At the moment, more people want to live in London than there is available property and we are slap bang in the middle of a red-hot rental market where demand for rental properties is the highest we have EVER seen and this is leading to rents increasing across the board.
There are many driving factors for this extraordinary moment in time:
In some cases, our rental properties are letting within hours of going onto our website, sometimes within minutes. Across our nineteen London lettings branches we have waiting lists of fully referenced tenants requiring a property to rent now, and it’s not unusual for us to receive 25 enquiries for a property within hours of it reaching our website. As a result, voids are negligible and rents are increasing, while stock levels remain very limited.
As I write this, I have just spent time in Dubai and Kuala Lumpur with my fellow directors, where we conducted numerous one-to-one meetings with investor clients and prospective buyers. Education has always been a key reason for them purchasing residential property, particularly in prime London locations. The current appetite to buy remains high, while the pound is weak, despite the financial market volatility that followed UK Prime Minister Liz Truss’s mini-budget. Experienced property investors recognise that unprecedented rental demand makes this an excellent time to expand their London property portfolios and the current weak sterling and pressure on supply, presents a unique opportunity to buy.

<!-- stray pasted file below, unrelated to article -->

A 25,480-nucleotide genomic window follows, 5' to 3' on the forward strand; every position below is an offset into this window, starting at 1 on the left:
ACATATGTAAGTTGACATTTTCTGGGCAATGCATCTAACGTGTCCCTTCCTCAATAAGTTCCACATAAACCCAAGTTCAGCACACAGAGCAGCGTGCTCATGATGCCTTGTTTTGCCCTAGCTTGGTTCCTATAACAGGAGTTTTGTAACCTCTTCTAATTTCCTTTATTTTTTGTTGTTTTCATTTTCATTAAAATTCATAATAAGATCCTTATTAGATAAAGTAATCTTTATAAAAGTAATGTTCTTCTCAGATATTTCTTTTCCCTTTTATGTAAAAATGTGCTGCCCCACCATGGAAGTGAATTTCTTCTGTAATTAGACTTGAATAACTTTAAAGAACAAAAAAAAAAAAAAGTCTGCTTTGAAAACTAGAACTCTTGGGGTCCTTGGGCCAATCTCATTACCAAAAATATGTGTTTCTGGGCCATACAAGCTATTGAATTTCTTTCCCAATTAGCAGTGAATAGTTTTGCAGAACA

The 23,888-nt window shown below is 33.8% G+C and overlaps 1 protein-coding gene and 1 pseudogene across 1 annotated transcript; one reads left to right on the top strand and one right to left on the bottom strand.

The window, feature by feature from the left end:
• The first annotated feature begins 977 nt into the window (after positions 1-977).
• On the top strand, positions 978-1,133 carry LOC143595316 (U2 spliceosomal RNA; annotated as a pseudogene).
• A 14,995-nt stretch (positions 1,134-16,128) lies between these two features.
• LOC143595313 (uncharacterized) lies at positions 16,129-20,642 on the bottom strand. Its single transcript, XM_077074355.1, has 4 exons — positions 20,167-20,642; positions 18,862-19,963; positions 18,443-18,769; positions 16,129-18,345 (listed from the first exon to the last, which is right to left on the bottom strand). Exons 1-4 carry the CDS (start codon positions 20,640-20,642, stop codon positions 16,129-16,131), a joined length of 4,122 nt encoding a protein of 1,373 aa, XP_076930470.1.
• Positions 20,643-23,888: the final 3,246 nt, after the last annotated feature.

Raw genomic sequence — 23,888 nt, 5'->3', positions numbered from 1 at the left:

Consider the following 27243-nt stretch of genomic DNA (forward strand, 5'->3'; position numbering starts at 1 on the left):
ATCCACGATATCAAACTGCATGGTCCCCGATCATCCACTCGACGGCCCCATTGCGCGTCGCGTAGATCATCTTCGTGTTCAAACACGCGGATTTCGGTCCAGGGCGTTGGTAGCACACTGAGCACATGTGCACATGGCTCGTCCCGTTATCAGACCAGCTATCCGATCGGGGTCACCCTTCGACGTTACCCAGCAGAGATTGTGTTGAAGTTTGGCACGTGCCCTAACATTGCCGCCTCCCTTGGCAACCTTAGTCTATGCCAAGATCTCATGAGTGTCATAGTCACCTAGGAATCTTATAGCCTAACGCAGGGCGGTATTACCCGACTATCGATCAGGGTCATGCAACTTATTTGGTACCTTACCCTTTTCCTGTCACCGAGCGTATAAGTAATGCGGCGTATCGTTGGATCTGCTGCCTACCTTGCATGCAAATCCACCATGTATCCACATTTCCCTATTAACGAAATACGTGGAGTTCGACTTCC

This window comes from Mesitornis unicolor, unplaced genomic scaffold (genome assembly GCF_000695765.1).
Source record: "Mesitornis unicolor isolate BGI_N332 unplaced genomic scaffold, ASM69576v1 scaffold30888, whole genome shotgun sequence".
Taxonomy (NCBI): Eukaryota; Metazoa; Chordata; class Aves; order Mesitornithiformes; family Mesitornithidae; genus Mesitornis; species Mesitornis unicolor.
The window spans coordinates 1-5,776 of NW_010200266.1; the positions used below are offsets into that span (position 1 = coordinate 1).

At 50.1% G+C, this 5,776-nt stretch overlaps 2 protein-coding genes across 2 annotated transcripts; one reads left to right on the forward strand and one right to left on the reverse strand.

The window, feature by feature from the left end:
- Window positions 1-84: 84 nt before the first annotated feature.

Taking a look at the areas our nineteen branches cover, we are seeing a great deal of interest in North-West London namely Colindale NW9 which to give some context, is just 30 mins by Tube to Bank station in the heart of the City.
Last week, our Head of China Desk, Penny Cheung, held an event in Colindale called ‘Buy to Let/Buy to Live’, especially for Chinese families and individuals. The event was extremely well attended by locals and those from Chinese communities in other parts of London where we have strong networks. Many Hongkongers also attended, these are here under the UK Government’s BNO visa programme hoping to settle here long term.
The event which was a resounding success, included a dinner and talk narrated in Cantonese and Mandarin and covered many subjects around UK Property including buying procedures, stamp duty, taxes, mortgages arrangements, buy-to-let and some legal aspects of letting a property.
In other parts of North-West London, Hampstead continues to be a top rental hotspot, particularly for younger executives with budgets of £500-650 per week but of course, we don’t have enough stock to meet demand. Some disappointed tenants have had to consider neighbouring village West Hampstead where there has been a little more movement and lower rentals.